GUANTANAMO BAY, Cuba – The behavior of the five defendants charged with orchestrating the Sept. 11, 2001, terrorist attacks during their arraignment Saturday was a form of “peaceful resistance to an unjust system,” according to one of their lawyers who spoke at a news conference Sunday.

“The accused refuse to acknowledge the legitimacy of the military commissions,” said James Connell, a lawyer for Ali Abd al-Aziz Ali. The “arraignment demonstrates that this will be a long, hard-fought but peaceful struggle against secrecy, torture and the misguided institution of the military commission.”

Khalid Sheik Mohammed and four co-defendants refused to speak during the 10-hour hearing Saturday, which included a reading of the capital charges against them, including murder in violation of the law of war, hijacking and terrorism.

The defendants variously prayed demonstratively in court, stripped off a shirt to show the marks of ill treatment, read magazines, shouted at the judge, and whispered constantly with each other.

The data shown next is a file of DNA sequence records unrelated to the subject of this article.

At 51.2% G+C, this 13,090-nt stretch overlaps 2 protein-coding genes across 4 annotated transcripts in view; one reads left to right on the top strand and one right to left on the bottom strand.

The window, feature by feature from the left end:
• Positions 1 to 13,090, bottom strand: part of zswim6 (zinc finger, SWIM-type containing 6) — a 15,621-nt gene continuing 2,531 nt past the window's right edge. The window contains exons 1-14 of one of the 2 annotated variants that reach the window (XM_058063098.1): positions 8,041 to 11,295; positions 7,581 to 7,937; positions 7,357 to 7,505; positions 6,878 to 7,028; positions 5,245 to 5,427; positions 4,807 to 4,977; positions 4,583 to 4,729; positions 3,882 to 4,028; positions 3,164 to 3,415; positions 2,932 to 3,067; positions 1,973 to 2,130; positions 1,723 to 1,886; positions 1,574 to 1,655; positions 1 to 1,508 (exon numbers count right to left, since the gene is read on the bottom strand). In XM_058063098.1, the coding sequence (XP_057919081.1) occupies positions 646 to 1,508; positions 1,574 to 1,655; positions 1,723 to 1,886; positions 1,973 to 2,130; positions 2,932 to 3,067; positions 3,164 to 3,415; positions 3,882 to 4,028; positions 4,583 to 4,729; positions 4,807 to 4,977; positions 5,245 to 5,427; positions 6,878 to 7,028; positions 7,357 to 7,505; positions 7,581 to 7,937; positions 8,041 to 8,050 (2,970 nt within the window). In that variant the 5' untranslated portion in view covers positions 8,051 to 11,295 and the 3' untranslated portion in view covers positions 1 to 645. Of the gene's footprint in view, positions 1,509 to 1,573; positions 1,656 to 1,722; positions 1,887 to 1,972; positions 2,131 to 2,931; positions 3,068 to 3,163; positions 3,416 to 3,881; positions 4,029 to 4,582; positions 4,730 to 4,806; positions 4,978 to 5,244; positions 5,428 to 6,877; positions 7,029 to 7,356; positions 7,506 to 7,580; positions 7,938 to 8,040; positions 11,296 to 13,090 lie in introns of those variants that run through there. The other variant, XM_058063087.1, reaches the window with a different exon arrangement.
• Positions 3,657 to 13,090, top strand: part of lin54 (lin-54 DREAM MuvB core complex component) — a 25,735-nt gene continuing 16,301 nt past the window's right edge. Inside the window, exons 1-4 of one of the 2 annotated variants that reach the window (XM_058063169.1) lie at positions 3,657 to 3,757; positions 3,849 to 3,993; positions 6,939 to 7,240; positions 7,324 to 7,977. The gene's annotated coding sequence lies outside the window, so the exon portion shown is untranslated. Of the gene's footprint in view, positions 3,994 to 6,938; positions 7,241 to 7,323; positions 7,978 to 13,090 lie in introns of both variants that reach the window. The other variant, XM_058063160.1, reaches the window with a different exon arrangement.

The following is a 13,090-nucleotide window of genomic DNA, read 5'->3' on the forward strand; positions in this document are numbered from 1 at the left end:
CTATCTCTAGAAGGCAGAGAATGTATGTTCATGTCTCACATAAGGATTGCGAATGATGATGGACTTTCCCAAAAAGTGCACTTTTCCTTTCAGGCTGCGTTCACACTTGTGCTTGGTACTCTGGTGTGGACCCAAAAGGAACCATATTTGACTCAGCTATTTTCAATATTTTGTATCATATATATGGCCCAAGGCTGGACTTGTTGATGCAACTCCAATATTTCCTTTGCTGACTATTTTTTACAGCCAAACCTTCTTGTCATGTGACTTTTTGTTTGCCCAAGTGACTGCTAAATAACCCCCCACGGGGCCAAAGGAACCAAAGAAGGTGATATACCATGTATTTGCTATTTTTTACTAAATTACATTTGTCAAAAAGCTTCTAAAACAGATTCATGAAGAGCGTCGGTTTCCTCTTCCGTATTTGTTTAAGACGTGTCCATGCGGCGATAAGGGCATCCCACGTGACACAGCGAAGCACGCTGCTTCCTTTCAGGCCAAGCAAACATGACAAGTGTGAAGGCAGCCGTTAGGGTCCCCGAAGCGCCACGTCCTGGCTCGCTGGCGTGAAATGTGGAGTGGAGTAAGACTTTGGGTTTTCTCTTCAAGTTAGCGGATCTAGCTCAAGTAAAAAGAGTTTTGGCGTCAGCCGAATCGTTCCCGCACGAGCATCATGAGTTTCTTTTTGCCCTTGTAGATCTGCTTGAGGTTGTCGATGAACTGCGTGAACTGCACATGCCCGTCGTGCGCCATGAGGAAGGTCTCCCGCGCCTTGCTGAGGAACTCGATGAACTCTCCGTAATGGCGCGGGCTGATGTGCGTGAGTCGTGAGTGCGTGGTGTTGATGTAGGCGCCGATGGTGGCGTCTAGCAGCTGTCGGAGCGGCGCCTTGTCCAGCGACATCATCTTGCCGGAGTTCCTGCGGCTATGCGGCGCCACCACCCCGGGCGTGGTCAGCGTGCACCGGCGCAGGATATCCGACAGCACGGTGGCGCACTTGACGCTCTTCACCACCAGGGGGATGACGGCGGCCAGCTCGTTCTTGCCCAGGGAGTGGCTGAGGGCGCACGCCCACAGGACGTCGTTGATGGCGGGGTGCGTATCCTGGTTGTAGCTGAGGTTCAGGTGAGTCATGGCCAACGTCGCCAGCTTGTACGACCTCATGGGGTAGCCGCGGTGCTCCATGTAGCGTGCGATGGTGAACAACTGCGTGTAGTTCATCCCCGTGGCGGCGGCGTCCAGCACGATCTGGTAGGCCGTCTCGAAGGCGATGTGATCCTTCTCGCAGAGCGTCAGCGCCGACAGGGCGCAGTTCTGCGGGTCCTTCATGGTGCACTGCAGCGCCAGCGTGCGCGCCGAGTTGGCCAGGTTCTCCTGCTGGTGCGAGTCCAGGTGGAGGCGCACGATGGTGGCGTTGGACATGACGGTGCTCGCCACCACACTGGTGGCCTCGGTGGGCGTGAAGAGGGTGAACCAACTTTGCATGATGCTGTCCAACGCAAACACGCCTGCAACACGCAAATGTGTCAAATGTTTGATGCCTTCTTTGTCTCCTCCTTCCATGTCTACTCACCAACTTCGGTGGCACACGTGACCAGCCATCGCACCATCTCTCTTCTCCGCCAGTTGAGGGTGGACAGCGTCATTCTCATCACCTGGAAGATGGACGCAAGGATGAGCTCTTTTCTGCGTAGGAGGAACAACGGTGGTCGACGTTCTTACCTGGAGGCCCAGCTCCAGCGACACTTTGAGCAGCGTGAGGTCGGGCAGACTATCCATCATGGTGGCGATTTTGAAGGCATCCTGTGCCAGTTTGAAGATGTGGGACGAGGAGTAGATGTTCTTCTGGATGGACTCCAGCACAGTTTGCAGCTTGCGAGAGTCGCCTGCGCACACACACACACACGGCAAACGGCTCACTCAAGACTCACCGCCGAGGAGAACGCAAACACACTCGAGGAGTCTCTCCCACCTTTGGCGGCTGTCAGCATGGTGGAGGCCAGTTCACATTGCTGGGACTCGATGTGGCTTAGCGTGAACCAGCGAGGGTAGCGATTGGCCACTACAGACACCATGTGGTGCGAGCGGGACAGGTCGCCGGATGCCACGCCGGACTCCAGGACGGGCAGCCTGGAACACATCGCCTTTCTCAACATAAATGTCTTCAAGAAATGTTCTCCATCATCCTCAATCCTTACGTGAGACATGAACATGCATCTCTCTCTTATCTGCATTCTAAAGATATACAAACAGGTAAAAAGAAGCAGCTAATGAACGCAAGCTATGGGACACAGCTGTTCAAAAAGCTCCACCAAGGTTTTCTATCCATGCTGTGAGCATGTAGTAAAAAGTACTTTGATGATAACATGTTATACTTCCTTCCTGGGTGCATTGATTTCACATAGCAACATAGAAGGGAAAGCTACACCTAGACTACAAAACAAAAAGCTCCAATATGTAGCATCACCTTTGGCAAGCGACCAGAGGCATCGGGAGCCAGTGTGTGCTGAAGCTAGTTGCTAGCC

Chief military prosecutor Brig. Gen. Mark Martins noted that disruptive behavior is not new to courts, but judges tend to be “careful about employing the ultimate sanction of expulsion, choosing instead to build a patient and methodical record and moving the case forward while preparing the ground for eventual expulsion.”

The defense also questioned the ability of the judge, Army Col. James Pohl, to oversee a capital case with multiple defendants.

Pohl, the chief judge at Guantanamo, has appointed himself to the two major cases under way at Guantanamo: the 9/11 case and the prosecution of Abd al-Rahim al-Nashiri, a Saudi of Yemeni descent who was arraigned here last November on charges of murder and terrorism in connection with the 2000 al-Qaida attack on the USS Cole, which killed 17 U.S. sailors.

The defense noted that there are eight other judges available, but Pohl already has the two most high-profile cases at the military detention center.

“Do we think he is a glory hound? I cannot answer that,” said Navy Cmdr. Walter Ruiz, the lawyer for Saudi co-defendant Mustafa al-Hawsawi, in response to a question. But Ruiz said it would be better to have separate judges ruling on similar issues in different cases rather than Pohl deciding in both cases.